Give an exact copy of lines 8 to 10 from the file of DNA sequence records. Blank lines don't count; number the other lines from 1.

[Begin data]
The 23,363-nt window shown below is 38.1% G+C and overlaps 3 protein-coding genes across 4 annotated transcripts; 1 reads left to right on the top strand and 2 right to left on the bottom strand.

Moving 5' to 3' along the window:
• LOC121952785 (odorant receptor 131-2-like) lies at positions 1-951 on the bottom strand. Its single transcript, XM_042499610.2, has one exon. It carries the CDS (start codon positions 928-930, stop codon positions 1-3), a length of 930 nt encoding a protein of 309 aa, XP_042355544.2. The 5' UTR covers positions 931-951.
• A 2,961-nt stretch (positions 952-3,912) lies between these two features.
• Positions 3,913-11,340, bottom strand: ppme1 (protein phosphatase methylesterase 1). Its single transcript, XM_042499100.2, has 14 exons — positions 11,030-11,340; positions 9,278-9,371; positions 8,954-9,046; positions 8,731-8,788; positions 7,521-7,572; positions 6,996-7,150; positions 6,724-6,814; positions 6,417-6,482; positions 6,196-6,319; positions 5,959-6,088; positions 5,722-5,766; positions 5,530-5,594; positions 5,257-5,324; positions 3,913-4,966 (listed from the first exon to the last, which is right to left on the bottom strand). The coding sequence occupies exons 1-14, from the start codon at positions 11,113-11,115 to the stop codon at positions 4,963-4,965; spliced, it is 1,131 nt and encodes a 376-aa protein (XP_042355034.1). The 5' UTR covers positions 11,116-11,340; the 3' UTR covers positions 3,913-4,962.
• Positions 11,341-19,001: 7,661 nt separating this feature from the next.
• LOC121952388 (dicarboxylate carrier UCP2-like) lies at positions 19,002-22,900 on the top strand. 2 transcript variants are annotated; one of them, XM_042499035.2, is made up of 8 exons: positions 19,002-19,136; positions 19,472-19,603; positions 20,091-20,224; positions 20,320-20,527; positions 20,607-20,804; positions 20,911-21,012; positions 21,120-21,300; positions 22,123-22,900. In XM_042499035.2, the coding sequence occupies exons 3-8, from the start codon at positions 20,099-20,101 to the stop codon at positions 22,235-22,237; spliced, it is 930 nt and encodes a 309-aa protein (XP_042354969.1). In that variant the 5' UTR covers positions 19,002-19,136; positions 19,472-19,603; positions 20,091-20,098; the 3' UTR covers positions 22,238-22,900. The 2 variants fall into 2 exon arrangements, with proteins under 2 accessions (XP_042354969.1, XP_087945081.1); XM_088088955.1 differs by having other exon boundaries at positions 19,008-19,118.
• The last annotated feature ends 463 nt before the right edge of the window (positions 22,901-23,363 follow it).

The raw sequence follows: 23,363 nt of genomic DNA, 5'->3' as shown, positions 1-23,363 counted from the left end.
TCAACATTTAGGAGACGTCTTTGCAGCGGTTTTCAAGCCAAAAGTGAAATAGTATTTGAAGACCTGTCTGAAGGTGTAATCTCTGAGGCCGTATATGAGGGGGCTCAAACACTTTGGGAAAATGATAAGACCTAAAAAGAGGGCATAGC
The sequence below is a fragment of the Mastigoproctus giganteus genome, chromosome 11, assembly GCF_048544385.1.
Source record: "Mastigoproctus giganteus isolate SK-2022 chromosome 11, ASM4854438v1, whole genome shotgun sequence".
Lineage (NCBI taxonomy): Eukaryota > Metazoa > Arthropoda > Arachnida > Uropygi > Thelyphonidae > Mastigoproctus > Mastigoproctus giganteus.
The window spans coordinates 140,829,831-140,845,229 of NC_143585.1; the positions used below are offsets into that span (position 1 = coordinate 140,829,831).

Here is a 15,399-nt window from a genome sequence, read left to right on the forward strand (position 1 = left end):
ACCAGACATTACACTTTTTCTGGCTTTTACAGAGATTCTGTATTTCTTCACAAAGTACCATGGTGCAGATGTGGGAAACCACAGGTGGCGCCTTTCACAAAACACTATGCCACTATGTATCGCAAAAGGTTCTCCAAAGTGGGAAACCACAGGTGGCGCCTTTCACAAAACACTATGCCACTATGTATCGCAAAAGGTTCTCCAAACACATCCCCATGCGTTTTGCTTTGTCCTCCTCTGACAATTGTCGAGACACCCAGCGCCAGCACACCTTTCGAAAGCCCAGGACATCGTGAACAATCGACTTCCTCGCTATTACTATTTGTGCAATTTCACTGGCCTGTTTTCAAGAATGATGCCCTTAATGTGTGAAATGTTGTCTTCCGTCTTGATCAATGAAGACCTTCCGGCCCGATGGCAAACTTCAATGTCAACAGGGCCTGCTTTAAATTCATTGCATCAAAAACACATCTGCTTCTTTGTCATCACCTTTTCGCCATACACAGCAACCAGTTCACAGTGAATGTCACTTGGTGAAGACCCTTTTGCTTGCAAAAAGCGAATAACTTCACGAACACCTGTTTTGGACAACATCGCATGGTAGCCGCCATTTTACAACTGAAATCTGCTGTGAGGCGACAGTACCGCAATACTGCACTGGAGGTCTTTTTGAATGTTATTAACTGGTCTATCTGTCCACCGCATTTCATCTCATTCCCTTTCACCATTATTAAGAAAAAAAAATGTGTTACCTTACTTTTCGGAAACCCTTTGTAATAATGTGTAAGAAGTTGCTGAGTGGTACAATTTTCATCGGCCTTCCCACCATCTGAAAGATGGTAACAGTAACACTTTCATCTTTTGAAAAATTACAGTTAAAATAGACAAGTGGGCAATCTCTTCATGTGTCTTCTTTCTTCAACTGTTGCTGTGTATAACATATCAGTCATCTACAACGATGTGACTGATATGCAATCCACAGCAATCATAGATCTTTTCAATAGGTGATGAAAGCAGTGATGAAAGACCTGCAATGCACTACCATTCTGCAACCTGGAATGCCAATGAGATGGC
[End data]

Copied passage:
• The last annotated feature ends 463 nt before the right edge of the window (positions 22,901-23,363 follow it).

The raw sequence follows: 23,363 nt of genomic DNA, 5'->3' as shown, positions 1-23,363 counted from the left end.
TCAACATTTAGGAGACGTCTTTGCAGCGGTTTTCAAGCCAAAAGTGAAATAGTATTTGAAGACCTGTCTGAAGGTGTAATCTCTGAGGCCGTATATGAGGGGGCTCAAACACTTTGGGAAAATGATAAGACCTAAAAAGAGGGCATAGC